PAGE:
Treatment for acute low-back pain is one of the most common reasons for outpatient physician visits and inconsistencies in how this symptom is treated is often blamed for waste in health care. In the October issue of the Journal of the American College of Radiology, radiologists at Emory University Hospital in Atlanta and Georgia Health Sciences University in Augusta, Ga., offer a solution.
The radiologists developed a set of evidence-based guidelines suitable for inclusion in decision support systems that could assist physicians with managing patients with acute low back pain. The process starts at the initial visit, where patients are categorized into one of three groups after a thorough history and physical examination:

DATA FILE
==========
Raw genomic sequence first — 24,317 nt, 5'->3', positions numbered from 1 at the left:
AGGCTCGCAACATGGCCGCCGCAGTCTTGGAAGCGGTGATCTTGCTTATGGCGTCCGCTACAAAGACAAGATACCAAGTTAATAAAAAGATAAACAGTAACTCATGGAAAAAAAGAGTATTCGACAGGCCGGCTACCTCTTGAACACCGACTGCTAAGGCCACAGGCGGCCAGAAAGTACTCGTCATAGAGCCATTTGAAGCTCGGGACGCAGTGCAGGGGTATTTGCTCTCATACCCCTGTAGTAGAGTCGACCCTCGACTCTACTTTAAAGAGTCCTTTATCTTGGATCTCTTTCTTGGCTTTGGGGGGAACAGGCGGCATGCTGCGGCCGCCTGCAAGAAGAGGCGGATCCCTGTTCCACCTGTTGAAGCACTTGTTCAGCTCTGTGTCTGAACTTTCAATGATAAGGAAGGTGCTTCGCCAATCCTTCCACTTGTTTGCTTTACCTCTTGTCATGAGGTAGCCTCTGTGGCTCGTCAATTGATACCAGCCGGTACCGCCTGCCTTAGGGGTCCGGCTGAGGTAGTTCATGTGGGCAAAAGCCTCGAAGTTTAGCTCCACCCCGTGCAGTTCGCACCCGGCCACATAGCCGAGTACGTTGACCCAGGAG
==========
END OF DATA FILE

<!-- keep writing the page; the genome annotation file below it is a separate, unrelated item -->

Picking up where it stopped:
- non-specific low-back pain
- low-back pain potentially associated with radiculopathy or spinal stenosis
- low-back pain potentially associated with a specific cause
Evidence-based order sets are then provided for each category to guide the practitioners through the process of evaluation, management and follow-up of patients.
Order set templates for use at the initial follow-up visit at four weeks provide evidence-based recommendations for appropriate imaging, laboratory workup, referral for invasive procedures or surgical consultation.